Most high school students are chronically tired. They juggle school, sports, homework, chores, friends and family.
To meet all of these demands, surveys show, high schoolers usually stay up close to midnight on school nights. And then they have to get up early the next morning, typically around 6 or 6:30 a.m., to get to school on time, as most high schools start classes around 7:30 a.m.
By Friday, most teens are very tired, says Dr. Helene Emsellem, a sleep researcher with George Washington University in Washington,
“Every parent of a teenager knows that if you try to get them up in the morning on the weekends, they’re tired, grouchy, irritable and not the charming individuals that they’re capable of being, because they’re so exhausted,” says Emsellem, a neurologist who also runs the Center for Sleep and Wake Disorders in Chevy Chase, Md.
She says the typical high school senior gets less than seven hours of sleep on school nights. But they need a great deal more.
Growth Spurts Call For Sleep
“Most studies show a fairly consistent 9 1/4 hours sleep requirement,” says Emsellem. “So there’s a huge gap between what they’re getting on an average school night and what they require.”
An adolescent’s biology bears some of the blame for this sleep problem. As teens progress through puberty, unprecedented growth occurs in body and brain that requires a lot of sleep.
In addition, something else is changing: The very brain chemical that makes one feel sleepy – a hormone called melatonin – is released later and later in the evening as teens get older.
Because of this shift in the onset of melatonin, teenagers don’t feel sleepy until later at night, says Stephanie Crowley, a sleep researcher at Rush University Medical Center in Chicago.
“A 16- or 17-year-old might be able to stay awake later compared to a 10-year-old who will likely fall asleep on the couch watching TV,” Crowley explains.
Accruing A ‘Sleep Debt’
When a teen’s propensity to fall asleep later is coupled with the early-to-rise school start times, most high school students end up accruing a “sleep debt” of five to 10 hours by the end of a school week.
And teenagers’ typical habits on the weekend create even more chaos in their sleep-wake cycle.
“What the majority of adolescents do is they will try to recover their sleep on the weekends,” Crowley observes. “And what usually will happen is they’ll stay up late to socialize with friends and then sleep in in the morning.”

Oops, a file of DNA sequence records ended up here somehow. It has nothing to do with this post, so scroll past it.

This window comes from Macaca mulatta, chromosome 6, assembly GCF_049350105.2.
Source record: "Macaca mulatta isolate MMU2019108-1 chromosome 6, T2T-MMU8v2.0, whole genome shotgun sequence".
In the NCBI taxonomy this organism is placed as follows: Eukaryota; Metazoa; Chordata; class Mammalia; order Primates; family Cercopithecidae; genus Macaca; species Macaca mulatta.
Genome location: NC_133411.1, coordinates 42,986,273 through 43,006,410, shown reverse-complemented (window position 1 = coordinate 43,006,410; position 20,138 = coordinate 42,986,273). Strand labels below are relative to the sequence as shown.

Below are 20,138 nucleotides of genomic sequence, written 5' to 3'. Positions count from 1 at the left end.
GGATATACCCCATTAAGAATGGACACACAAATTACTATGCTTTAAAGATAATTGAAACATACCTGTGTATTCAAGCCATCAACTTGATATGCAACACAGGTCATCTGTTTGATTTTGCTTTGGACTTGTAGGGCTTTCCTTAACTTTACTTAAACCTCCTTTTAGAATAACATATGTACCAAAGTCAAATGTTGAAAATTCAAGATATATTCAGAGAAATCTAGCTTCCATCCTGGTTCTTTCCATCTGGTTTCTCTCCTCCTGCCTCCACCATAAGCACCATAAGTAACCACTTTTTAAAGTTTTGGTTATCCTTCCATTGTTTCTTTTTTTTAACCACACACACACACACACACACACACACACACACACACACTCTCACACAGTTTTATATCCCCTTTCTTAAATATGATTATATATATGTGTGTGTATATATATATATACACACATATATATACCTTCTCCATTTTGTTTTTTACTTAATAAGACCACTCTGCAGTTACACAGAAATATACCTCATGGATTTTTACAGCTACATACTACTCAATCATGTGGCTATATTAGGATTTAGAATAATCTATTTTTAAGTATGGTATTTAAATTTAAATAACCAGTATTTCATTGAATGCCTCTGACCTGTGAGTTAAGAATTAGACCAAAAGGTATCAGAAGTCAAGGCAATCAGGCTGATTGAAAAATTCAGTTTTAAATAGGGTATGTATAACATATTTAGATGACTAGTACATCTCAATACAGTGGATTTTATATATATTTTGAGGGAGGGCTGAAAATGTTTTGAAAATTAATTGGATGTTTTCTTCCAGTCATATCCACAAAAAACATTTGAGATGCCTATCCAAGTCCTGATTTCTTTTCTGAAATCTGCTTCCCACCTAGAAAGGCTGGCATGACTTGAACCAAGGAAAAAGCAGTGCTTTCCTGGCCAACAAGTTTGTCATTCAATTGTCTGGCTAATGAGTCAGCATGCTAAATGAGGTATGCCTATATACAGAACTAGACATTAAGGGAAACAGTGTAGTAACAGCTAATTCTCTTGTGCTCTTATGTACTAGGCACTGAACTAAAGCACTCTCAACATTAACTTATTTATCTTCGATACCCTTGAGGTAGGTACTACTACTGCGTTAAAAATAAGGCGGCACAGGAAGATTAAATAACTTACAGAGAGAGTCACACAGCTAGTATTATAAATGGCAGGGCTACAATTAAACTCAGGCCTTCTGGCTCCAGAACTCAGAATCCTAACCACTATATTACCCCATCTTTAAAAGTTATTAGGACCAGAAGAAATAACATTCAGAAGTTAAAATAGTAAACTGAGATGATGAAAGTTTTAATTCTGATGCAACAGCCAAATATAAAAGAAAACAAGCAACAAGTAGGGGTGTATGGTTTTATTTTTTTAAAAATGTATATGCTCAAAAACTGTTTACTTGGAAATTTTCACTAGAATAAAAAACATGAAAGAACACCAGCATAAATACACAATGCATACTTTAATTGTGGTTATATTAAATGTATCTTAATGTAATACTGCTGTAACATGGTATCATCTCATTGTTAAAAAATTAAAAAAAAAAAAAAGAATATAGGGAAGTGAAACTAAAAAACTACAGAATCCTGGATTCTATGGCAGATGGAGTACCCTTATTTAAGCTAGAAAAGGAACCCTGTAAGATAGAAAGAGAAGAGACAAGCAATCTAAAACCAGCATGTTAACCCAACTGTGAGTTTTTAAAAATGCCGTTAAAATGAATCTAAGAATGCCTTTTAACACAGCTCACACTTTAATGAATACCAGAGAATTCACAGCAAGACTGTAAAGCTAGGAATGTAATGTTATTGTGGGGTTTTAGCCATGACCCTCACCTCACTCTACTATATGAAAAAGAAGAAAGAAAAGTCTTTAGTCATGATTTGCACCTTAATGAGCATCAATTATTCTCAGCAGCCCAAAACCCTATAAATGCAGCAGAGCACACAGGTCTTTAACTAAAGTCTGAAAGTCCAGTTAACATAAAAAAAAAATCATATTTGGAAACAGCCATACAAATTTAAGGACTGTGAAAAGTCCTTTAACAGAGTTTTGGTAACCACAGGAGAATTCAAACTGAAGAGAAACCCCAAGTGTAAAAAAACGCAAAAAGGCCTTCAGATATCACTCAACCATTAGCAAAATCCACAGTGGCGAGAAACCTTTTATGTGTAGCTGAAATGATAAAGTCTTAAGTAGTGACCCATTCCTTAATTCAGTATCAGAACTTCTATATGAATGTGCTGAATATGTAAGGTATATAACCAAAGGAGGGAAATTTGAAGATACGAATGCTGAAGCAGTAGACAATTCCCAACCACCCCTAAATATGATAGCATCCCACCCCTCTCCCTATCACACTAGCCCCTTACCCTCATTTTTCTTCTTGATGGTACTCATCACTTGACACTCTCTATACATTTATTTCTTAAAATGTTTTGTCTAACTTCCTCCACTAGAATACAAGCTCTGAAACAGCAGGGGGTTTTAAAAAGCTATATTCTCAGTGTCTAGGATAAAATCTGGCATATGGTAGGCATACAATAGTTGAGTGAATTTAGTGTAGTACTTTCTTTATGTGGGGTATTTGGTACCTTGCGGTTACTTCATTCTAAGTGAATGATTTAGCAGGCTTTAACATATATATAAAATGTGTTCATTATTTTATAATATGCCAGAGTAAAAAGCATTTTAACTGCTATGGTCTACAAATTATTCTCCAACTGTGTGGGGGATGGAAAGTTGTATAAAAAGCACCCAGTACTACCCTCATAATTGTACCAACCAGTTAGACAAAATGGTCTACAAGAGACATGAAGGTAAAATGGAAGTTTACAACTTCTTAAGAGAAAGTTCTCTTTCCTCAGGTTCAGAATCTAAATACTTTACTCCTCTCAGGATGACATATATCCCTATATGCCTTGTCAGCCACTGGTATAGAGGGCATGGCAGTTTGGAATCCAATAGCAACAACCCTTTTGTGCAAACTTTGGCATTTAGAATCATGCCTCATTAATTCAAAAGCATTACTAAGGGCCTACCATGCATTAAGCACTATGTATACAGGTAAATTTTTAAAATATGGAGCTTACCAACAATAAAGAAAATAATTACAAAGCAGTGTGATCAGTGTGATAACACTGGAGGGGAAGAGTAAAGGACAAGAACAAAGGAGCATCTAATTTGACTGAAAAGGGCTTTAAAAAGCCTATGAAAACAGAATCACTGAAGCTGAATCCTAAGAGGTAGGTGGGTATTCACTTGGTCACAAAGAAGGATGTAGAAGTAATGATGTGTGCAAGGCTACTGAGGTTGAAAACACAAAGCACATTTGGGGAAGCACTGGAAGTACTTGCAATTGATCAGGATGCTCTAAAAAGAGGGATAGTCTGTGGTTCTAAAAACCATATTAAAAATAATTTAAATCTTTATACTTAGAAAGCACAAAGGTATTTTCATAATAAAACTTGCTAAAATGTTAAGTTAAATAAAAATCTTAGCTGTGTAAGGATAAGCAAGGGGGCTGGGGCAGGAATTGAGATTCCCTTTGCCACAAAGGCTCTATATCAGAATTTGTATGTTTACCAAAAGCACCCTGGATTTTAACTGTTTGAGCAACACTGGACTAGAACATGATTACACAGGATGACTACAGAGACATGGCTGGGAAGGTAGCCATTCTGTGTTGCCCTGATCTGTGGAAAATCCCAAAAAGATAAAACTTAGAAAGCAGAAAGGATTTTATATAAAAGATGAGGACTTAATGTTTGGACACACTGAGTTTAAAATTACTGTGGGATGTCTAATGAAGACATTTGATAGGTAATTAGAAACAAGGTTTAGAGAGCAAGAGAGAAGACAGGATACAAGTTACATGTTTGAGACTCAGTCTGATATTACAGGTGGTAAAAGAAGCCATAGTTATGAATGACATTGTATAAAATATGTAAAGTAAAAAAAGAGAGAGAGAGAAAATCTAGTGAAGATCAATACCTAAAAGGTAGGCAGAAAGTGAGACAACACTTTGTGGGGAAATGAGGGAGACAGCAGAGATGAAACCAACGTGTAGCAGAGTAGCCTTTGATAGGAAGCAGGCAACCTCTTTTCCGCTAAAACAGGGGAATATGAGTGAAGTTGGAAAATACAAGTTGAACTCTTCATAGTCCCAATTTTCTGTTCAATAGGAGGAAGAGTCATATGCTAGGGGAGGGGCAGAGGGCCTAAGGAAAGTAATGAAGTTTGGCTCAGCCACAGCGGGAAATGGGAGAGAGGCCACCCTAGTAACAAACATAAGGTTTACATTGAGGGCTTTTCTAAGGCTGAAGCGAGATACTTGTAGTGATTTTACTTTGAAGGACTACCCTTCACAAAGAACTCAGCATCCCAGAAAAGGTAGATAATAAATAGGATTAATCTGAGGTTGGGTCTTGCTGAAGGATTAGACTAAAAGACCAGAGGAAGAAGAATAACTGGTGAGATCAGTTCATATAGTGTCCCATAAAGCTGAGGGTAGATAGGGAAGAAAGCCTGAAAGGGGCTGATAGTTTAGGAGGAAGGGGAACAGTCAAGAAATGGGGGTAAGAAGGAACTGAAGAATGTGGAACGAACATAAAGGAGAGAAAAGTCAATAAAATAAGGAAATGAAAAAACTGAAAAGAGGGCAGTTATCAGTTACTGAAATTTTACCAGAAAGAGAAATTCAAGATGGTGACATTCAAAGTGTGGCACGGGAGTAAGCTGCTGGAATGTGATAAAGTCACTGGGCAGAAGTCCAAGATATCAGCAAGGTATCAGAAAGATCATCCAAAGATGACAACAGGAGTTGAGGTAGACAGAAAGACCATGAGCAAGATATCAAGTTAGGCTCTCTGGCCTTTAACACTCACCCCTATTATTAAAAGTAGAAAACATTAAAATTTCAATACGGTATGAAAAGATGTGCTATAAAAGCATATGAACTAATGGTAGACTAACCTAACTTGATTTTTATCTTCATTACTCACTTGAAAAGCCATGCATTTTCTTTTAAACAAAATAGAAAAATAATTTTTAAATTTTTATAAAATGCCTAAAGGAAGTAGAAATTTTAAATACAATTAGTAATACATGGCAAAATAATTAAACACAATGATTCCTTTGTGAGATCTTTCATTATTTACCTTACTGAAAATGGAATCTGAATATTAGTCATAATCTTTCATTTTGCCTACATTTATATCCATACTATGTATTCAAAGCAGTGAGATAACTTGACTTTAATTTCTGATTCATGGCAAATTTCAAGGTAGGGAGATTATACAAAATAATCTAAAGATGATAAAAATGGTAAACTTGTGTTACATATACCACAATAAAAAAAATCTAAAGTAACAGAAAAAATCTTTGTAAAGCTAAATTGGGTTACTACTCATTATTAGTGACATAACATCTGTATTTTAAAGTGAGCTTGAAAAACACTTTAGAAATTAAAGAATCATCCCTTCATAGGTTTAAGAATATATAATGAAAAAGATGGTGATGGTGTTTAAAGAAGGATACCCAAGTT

But this sleep-wake pattern makes things worse for the teen, not better, Emsellem says.
“Even if you catch up by sleeping in late on your weekend mornings,” she says, “by doing so, it makes it harder for you to fall asleep by 10 or 10:30 on Sunday night. And you start all over again, sleep restricted.”
But Emsellem offers some suggestions for the weekends, based on her sleep research in the lab – and her personal experience of raising three daughters.
“As a parent myself, I feel like a criminal if I ask them to get up at 7:30 or 8 in the morning. But I do try to get them up by 9. And I encourage them to get some activity and some light exposure in the morning,” she says.
Let There Be Not Much Light At Night
Light, Emsellem says, is a “drug that promotes wakefulness” in the morning, in the same way that darkness can promote sleep at night. In the evening, she recommends dimming and even turning off some lights in the house to minimize light exposure.
The teen should also try to make the transition to sleep time by taking a warm shower or doing some gentle stretching. Emsellem suggests that there be a lights-out time in the teen’s bedroom during the school week and that they try to stick with it.
But if the teenager gets into bed and turns out the lights but cannot sleep, Emsellem says, just lying there in bed doing nothing is just as frustrating for the teen as it is for an adult. In that case, electronics can be helpful if used carefully – for example, soothing music or an audio book. But she suggests limiting such sleep aids to 30 minutes.
Making The Case For Sleep
Emsellem wants teenagers to understand what sleep does for them every night.
“I think it’s important for teens to recognize that during the day, they’re gathering information,” she says. “But they’re really not learning it till they sleep on it.”
Another tip for teens: no caffeine – including chocolate – after midafternoon. Emsellem says caffeine stays in a teen’s system for at least six hours.
Experts also recommend naps. Over the weekend, an hour or so can help a teen catch up on sleep. During the school week, naps should be short – 20 to 30 minutes – and are best taken during study hall or a break before midafternoon. Otherwise, they could interfere with nighttime sleep.
Naps can be particularly helpful when teens have a test in the afternoon. “Studies have shown they’ll do better on their test with a nap midday,” Emsellem says.
There’s another advantage to an early afternoon nap: Teens will then have more energy and concentration to power through homework later in the evening.